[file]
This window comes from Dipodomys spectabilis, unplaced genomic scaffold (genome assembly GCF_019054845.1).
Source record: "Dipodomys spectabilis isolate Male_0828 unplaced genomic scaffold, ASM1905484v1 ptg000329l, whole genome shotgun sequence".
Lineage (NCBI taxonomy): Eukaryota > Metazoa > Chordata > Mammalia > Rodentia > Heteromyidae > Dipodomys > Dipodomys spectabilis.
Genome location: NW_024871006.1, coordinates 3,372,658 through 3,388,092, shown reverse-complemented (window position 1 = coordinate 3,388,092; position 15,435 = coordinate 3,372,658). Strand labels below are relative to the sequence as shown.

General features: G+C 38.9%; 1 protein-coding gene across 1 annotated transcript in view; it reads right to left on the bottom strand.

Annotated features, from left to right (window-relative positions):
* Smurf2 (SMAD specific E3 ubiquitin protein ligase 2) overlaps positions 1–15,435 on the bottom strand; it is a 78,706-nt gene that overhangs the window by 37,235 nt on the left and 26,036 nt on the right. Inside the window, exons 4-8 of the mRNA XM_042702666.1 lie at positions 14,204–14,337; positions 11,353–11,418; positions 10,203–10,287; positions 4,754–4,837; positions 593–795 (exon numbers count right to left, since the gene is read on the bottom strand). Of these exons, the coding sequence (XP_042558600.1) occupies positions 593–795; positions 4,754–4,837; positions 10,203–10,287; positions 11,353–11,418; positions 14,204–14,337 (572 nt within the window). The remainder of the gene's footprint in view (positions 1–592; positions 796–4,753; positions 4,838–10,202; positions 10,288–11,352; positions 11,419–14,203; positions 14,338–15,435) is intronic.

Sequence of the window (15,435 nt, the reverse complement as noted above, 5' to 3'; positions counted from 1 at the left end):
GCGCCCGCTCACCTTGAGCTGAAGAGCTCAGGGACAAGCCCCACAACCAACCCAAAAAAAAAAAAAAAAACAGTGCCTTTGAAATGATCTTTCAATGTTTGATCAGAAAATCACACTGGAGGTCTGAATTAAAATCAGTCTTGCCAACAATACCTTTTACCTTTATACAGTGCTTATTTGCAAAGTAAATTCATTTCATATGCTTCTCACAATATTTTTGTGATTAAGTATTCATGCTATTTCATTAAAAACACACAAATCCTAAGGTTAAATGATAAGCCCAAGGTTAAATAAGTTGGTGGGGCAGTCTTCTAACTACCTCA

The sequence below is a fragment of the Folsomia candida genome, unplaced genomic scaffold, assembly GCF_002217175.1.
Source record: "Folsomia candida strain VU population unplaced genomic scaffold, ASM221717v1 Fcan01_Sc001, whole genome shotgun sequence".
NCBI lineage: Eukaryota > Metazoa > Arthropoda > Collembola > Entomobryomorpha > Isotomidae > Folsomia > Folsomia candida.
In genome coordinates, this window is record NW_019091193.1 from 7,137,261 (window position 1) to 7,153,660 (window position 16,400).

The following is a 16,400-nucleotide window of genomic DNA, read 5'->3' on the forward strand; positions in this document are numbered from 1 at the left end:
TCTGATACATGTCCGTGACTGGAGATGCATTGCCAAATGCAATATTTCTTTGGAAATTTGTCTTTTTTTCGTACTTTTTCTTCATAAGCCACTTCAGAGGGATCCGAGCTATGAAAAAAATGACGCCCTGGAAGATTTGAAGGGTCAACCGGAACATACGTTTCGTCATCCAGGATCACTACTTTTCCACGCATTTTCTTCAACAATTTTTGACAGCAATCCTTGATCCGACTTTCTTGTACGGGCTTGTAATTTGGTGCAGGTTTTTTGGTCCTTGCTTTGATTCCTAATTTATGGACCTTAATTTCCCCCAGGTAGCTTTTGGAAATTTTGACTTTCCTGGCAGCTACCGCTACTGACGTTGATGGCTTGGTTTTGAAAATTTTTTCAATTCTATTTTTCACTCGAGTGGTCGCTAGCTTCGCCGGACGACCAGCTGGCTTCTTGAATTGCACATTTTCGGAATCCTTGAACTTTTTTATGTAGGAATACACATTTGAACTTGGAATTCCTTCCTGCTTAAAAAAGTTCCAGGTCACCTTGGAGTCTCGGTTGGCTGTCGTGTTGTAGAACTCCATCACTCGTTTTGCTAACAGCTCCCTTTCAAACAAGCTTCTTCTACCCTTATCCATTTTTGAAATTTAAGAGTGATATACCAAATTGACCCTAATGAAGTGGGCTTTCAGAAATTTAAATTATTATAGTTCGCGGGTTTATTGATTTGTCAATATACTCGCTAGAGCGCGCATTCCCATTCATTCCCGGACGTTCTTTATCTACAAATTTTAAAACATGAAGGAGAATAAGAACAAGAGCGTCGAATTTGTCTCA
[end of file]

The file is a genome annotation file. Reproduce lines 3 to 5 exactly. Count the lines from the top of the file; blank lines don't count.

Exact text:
Lineage (NCBI taxonomy): Eukaryota > Metazoa > Chordata > Mammalia > Rodentia > Heteromyidae > Dipodomys > Dipodomys spectabilis.
Genome location: NW_024871006.1, coordinates 3,372,658 through 3,388,092, shown reverse-complemented (window position 1 = coordinate 3,388,092; position 15,435 = coordinate 3,372,658). Strand labels below are relative to the sequence as shown.

General features: G+C 38.9%; 1 protein-coding gene across 1 annotated transcript in view; it reads right to left on the bottom strand.